Editor's note: This story has been updated to include additional information about non-GAAP earnings and the impact of the new tax law.
Best Buy on Thursday said that fourth quarter revenue rose 14% year over year to $15.36 billion, beating the FactSet consensus estimate of $14.51 billion cited by Marketwatch. The holidays helped stoke a 9% same-store sales increase, handily besting FactSet's consensus forecast for 2.9%. Removing an extra week of sales in the quarter, same-store sales rose a still-robust 8%, the company said.
The company saw same-store sales growth across most of its categories, with mobile phones, gaming, appliances, smart home, wearables and home theater the largest drivers, according to a company press release. U.S. e-commerce sales in the quarter rose 17.9% to $2.8 billion, thanks to higher conversion rates and higher average order values that accounted for 20% of sales, the company said.
On Wednesday, Best Buy announced the closure of all 257 U.S. Best Buy Mobile stand-alone stores by May 31, due to "changing economics in the mobile industry." Those sales will be integrated into the company's flagship stores and website, "which are today more economically compelling," the company said in a filing with the Securities and Exchange Commission. The retailer anticipates as much as $65 million in pretax charges from the closures, mostly from store lease terminations.
Best Buy got its merchandise mix right during the holiday quarter, and the iPhone X's late release, which hurt sales in the third quarter, helped boost them in Q4.
The healthy U.S. housing market and the decline of Sears also helped drive appliance sales, and Sears' travails will continue to be a benefit in the medium term, according to GlobalData Retail Managing Director Neil Saunders.
But the bottom line is shakier, as operating income declined 1% and net income fell 40%, thanks to staff compensation, investments, a less profitable product mix and high tax expense from the tax reform law. The negative impact of the new tax law was about $1.17 in diluted earnings per share; otherwise, non-GAAP diluted earnings from continuing operations in the quarter rose 25% to $2.42 per share, beating FactSet’s consensus of $2.04 per share.
The retailer said it expects same-store sales for the year to be flat or rise as much as 2%. Some consumers benefiting from the new tax law are going to spend their bonus on new electronics, which will help, Saunders said in comments emailed to Retail Dive.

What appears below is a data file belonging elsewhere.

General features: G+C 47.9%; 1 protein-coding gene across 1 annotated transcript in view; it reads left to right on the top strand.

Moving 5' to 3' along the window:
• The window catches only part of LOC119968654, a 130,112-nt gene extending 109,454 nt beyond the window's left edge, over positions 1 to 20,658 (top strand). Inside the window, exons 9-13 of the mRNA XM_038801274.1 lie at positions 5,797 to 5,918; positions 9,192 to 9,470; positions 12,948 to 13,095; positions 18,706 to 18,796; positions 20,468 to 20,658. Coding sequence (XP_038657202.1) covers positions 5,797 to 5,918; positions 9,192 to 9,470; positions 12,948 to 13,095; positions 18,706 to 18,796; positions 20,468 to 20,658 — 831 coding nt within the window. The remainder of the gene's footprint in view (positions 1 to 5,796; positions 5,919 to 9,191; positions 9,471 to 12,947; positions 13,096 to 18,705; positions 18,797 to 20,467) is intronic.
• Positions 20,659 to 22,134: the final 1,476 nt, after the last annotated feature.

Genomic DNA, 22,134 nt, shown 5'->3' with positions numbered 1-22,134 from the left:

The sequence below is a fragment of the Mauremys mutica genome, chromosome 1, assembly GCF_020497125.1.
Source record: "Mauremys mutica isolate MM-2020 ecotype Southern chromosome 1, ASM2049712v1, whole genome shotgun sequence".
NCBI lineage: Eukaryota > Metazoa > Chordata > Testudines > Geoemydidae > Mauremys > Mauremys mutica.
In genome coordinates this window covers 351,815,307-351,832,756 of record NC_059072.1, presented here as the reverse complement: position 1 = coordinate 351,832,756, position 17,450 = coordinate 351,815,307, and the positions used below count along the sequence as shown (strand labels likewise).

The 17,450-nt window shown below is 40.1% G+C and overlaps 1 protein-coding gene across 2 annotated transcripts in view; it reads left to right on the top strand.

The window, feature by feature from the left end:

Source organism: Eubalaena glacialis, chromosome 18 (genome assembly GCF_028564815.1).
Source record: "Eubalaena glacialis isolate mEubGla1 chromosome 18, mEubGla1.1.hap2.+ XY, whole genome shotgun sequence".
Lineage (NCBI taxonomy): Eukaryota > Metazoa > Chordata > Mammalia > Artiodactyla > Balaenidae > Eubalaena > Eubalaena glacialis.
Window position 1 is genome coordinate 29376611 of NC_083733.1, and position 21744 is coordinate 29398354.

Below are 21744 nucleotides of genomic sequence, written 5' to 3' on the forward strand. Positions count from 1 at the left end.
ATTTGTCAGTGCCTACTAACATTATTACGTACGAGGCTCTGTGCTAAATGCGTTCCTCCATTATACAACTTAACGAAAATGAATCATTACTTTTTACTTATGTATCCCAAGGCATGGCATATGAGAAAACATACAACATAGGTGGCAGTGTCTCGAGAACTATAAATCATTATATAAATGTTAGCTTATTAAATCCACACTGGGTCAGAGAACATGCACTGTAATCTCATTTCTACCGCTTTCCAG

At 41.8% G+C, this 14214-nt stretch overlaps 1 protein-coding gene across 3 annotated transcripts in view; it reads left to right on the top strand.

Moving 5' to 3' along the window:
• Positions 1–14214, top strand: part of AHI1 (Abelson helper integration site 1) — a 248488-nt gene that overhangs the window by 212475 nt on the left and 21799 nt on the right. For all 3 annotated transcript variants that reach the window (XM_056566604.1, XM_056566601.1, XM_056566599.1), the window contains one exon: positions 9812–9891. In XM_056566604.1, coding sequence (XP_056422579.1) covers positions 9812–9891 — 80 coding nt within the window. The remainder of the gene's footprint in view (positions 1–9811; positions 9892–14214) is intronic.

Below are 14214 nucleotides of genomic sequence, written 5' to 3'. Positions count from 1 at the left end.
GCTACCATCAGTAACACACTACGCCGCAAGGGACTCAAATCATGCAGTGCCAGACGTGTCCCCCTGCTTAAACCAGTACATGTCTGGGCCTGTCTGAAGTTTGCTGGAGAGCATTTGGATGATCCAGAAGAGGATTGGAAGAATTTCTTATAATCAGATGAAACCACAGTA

Taken together, the retailer has executed a stellar turnaround that has effectively countered Amazon's market share gains in a way that other electronics retailers have failed to do. Key to Best Buy's proposition is its in-store and at-home customer service, experts have told Retail Dive. "Fortunately for Best Buy, many of these items need explanation and demonstration, particularly among the less tech-savvy," Saunders agreed. "This helped make its stores the first port of call for many shoppers."
Moody's Investors Service Lead Retail Analyst Charlie O'Shea concurs, saying in comments emailed to Retail Dive Thursday that the retailer's Q4 sales "reinforces our view that consumers still value the store experience."
"Best Buy's $15-plus billion in revenue for Q4 is a level not seen since the divestiture of Europe during 2011," he also said. "On the online front, Best Buy has eclipsed the 20% of total sales threshold, which is a clear indication of multi-channel strength."
The closure of so many mobile stores, which the company said it first began opening 12 years ago, will take a bite out of its results. But it's a wise move nonetheless, according to Moody's and GlobalData.
"As much as this format once allowed Best Buy to tap into a very fast-growing category, cell phone sales growth is now far less impressive," Saunders said. "Ultimately this means that the economics of the stores no longer stack up. With technology becoming more integrated, we also believe that the rationale for a stand-alone mobile store has faded."
Because 85% of Best Buy's mobile stores are within three miles of one of its flagship big boxes, GlobalData analysts anticipate a small reduction in the number of customers to be "more than offset" by cost reduction.